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Drug Enforcement Agent (DEA)

Earnings Potential

After graduation from the DEA, starting salaries are can be from $49,000 to $55,000. After four years of service Special Agents can earn approximately $93,000 or more per year.

Facts at a glance

  • The DEA is the leading agency for drug laws and pursuing and coordinating U.S. drug investigations.
  • In 2005, the DEA apprehended $1.5 billion in drug trade related assets and $477 million worth of drugs.
  • The head of the DEA is appointed by the President of the United States and established by the US Senate.
  • To be considered for a position as a DEA, applicants who are found, through investigation or personal admission, to have experimented with or used narcotics or dangerous drugs, except those medically prescribed, will not be considered for employment with the Drug Enforcement Administration (DEA).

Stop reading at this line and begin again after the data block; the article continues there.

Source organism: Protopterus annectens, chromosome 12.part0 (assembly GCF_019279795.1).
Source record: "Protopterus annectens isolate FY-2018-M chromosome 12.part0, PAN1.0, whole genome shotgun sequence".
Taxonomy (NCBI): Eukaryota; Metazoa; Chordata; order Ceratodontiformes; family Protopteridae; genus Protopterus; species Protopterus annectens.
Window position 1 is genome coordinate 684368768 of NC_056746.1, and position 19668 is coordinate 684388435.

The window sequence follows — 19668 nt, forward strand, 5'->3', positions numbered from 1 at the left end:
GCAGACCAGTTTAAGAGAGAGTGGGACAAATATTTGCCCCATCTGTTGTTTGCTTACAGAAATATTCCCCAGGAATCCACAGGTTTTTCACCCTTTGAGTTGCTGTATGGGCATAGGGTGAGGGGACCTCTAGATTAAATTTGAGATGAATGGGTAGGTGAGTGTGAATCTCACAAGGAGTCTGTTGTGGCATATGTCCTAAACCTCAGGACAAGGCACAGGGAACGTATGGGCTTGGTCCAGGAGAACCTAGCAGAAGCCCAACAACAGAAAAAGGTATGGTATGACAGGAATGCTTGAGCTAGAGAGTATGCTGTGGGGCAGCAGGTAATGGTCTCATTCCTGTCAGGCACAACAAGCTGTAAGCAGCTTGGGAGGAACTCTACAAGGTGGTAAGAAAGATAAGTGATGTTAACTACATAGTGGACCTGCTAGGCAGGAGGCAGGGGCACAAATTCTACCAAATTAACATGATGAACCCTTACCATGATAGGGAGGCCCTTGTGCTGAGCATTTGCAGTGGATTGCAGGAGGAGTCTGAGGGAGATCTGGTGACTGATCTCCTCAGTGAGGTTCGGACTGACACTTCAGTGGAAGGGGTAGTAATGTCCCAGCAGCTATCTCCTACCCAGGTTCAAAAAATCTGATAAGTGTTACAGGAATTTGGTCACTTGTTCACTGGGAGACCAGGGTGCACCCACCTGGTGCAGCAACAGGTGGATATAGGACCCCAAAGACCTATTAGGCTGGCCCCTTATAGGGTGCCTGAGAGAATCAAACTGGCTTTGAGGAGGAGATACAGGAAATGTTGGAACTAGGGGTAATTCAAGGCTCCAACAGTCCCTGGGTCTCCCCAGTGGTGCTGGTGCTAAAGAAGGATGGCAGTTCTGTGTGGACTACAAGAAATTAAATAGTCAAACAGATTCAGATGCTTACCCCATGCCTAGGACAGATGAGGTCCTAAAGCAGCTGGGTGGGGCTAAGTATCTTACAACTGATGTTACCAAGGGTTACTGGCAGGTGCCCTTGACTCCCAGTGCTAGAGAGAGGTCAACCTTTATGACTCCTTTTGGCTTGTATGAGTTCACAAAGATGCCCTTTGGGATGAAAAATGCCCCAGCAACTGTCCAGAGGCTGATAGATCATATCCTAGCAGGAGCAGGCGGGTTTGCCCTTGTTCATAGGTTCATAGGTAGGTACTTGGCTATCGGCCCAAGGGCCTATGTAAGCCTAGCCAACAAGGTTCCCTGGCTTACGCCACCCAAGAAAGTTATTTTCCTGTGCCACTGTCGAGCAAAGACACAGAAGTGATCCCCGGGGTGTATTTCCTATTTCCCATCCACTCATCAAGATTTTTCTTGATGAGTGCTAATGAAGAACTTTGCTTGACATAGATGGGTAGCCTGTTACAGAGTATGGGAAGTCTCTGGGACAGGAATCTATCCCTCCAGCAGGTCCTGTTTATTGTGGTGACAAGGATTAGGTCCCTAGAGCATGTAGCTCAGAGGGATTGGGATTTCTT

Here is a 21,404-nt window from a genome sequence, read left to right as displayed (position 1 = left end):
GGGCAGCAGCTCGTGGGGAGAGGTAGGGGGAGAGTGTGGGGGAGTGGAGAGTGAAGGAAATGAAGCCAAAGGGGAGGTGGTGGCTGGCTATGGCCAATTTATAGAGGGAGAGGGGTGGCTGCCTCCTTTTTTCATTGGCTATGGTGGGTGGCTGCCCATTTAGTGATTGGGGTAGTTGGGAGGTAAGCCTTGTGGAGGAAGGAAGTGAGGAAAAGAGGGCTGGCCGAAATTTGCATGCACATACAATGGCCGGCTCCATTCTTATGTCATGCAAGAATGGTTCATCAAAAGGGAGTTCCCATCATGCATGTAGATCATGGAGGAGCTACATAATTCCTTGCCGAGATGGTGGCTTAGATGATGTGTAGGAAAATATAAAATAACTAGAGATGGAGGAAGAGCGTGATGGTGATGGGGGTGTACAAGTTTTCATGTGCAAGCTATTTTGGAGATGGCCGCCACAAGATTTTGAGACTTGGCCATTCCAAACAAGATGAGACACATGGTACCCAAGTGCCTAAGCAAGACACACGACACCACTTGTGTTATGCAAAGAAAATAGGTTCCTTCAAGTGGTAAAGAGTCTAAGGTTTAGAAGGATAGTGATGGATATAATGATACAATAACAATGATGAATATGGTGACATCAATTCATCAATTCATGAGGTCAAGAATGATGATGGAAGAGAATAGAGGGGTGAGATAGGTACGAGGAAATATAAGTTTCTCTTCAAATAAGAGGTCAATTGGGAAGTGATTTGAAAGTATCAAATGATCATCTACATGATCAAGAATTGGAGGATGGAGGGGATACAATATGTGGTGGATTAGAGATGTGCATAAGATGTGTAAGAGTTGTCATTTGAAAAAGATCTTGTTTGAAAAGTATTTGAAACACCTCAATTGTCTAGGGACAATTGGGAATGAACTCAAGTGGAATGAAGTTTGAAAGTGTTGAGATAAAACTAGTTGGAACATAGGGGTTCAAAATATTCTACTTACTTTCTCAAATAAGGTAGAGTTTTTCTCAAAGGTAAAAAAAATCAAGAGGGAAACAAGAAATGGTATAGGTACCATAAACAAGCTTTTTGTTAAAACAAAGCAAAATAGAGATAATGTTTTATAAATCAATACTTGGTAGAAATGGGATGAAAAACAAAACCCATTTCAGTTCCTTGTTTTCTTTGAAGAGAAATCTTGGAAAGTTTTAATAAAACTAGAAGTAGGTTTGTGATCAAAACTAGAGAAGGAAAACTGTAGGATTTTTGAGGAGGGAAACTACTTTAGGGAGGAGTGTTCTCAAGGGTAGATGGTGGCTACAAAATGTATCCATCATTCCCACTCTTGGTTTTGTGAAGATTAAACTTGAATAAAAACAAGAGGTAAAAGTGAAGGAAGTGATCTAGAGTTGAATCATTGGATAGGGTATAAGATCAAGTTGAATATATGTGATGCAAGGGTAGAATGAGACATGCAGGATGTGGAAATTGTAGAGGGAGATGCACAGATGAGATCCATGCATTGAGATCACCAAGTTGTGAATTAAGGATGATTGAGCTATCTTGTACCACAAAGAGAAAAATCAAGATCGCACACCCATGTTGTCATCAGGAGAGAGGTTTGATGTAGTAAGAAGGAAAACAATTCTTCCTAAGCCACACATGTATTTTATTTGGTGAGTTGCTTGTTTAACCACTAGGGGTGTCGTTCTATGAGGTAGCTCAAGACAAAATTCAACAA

Summary of what this career entails

U.S. Drug Enforcement Administration (DEA) agents enforce laws and regulations relating to illegal drugs. Not only is the DEA the lead agency for domestic enforcement of Federal drug laws, it also has sole responsibility for coordinating and pursuing U.S. drug investigations abroad. Agents may conduct complex criminal investigations, carry out surveillance of criminals, and infiltrate illicit drug organizations using undercover techniques.

Examples and or details of work

Drug Enforcement Agents Infiltrate trafficking organizations, conduct investigations, arrest violators, confiscate drugs, collect and prepare evidence.


Degrees that lead to this career

Some of the degrees an individual can attain:

  • A.A. in Administration Justice
  • A.S. in Criminal Justice
  • B.S. in Social Worker
  • B.S. in Criminal Justice
  • M.S. in Criminal Justice

Specific Career openings in this field

Some of the positions available for individuals who want a career as a Drug Enforcement Agent include Deputy Administrator, Chief of Operations, Chief Inspector, Intelligence Division, and Human Resource Division.


Bureau of Labor Statistics, U.S. Department of Labor, Occupational Outlook Handbook, 2006-07 Edition, Police and Detectives, on the Internet at